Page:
Sofie & Cecilia by Katherine Ashenburg
Sofie & Cecilia is a first novel by Katherine Ashenburg, an academic and an accomplished journalist and author, who has now turned to fiction to tell the story of a female friendship that takes place over half a century, from the late 1800s until the mid 1930s. Although the characters are “loosely based” upon the lives of two Swedish artists, it would make absolutely no difference to the power of the story if they were not. And, in fact, it is the women, the two wives of the artists who are at the centre of the novel and make it such a compelling story.
We meet the two women in1882 and 1887. Sofie marries Nils Olsson, and immediately falls into a life of child bearing and support of a husband who assumes her assistance as his due. Though Sofie was herself a talented artist, who had studied painting, it is given up – as is expected - when she marries. She takes up spinning and weaving and needlework as a vehicle for her need to be creative, to use her sense of colour to make beautiful things. It is Nils work that is important.
Cecilia is from a well to do Jewish family, and waits some time to marry Lars Vogt. In agreement with the wishes of her family, it is not until Lars has established himself that the marriage takes place.
The two women meet through their husbands work, and begin a friendship that will span half a century. They soon discover that they are both readers of literary fiction, and readers of this novel will delight in the exchanges of letters, and the conversations between the women as they discuss their feelings about the books they are reading – from Dickens, to Mary Shelly, to Virginia Woolf.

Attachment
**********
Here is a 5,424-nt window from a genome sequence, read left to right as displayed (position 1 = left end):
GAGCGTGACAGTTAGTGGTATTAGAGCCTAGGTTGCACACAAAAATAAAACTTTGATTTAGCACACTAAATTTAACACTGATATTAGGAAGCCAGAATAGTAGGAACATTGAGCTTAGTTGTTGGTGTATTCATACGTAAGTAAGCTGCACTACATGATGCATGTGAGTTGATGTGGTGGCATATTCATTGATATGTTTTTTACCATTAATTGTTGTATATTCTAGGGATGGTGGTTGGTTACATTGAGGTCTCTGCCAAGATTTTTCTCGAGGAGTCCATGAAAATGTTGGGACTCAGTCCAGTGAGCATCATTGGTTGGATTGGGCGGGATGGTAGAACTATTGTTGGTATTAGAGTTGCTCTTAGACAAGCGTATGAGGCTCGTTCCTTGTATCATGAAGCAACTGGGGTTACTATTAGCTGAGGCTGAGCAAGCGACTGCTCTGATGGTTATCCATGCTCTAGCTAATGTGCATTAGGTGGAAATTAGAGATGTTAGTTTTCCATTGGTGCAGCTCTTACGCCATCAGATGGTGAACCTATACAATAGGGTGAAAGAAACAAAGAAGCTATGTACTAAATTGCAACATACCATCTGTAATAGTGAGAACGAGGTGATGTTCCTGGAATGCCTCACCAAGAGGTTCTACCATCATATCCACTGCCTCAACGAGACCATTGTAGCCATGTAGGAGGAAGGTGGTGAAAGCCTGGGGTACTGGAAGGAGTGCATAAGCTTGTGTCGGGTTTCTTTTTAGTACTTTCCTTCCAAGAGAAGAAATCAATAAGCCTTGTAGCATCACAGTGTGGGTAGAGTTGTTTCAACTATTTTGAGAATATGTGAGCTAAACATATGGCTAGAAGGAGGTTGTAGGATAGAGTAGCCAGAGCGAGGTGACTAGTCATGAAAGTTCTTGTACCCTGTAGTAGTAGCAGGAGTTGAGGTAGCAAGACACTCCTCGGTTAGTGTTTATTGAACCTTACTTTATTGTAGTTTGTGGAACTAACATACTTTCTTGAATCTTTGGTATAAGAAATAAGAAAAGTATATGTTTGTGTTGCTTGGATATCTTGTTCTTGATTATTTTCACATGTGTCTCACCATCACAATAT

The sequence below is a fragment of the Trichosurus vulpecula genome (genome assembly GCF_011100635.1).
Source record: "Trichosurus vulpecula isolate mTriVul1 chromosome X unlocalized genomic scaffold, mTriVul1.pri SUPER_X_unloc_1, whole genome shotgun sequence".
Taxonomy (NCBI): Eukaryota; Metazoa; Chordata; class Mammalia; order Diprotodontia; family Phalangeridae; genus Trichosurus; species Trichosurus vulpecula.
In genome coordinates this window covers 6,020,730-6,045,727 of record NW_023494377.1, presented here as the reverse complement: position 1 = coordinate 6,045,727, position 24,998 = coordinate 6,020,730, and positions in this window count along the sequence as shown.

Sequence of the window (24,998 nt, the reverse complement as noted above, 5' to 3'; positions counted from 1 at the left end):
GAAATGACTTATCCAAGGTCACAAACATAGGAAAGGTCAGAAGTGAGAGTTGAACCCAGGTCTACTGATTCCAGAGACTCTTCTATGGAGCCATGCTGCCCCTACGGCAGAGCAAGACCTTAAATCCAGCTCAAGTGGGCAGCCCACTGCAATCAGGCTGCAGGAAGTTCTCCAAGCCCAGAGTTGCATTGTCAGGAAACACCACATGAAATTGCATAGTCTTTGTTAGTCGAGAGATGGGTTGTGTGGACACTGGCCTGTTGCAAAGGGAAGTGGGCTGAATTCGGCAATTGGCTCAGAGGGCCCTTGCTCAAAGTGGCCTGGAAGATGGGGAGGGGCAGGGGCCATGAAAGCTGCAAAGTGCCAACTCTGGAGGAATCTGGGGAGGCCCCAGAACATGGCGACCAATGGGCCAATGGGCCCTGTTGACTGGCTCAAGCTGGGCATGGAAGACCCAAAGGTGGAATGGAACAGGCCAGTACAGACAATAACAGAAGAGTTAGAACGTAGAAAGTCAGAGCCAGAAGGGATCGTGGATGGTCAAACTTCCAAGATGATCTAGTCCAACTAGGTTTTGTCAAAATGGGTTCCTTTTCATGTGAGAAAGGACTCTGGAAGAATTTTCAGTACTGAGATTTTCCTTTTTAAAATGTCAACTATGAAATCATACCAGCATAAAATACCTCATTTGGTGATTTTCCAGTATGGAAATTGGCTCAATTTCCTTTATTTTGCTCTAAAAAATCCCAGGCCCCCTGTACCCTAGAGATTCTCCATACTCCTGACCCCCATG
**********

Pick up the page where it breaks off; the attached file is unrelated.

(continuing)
Then, there are descriptions of the astounding beauty of the landscape, and summers spent in the Archipelago – a landscape so very similar to Georgian Bay. There are long summer days with picnics, and evenings of conversation. Both couples are interested in local folk-art and the primitive objects of daily life that are fast disappearing in a modern world. With the foresight to collect the old costumes, household objects, and clothing they amass what will become a museum collection.
This is a novel that explores questions of fidelity, loyalty, sacrifice, and respect. These are narcissistic men who have little respect for marriage vows. The women know their support makes it possible for their husbands to concentrate on their careers, but they also struggle with the lack of acknowledgment of their sacrifice. Though Sofie does consider leaving her marriage, she thinks, “but such a dense web of strings bind us together. I do not see how I could cut it.” Her loyalty is both admirable and sad.
Toward the end of the novel Cecilia says to Sofie, “I always thought that when I was old, I would have worked everything out, and I would have no worries”. Some time later, Sofie muses, “small things worry me less. What people think doesn’t concern me much any more”. The conversations of older women are sometimes astonishing, as we examine who we are now that we have aged in every way.
Sofie & Cecilia is certainly a book women my age, well past what we used to call middle-age, will find not only a pleasure to read, but also thought provoking. Its themes perhaps echo what many of us think about now that we are very definitely well into the second half of life.
I feel very safe in predicting that Sofie & Cecilia will be on all the book club lists this year. It is a book that will be read by women, passed between friends, and lead to conversations about our own lives and who we have become.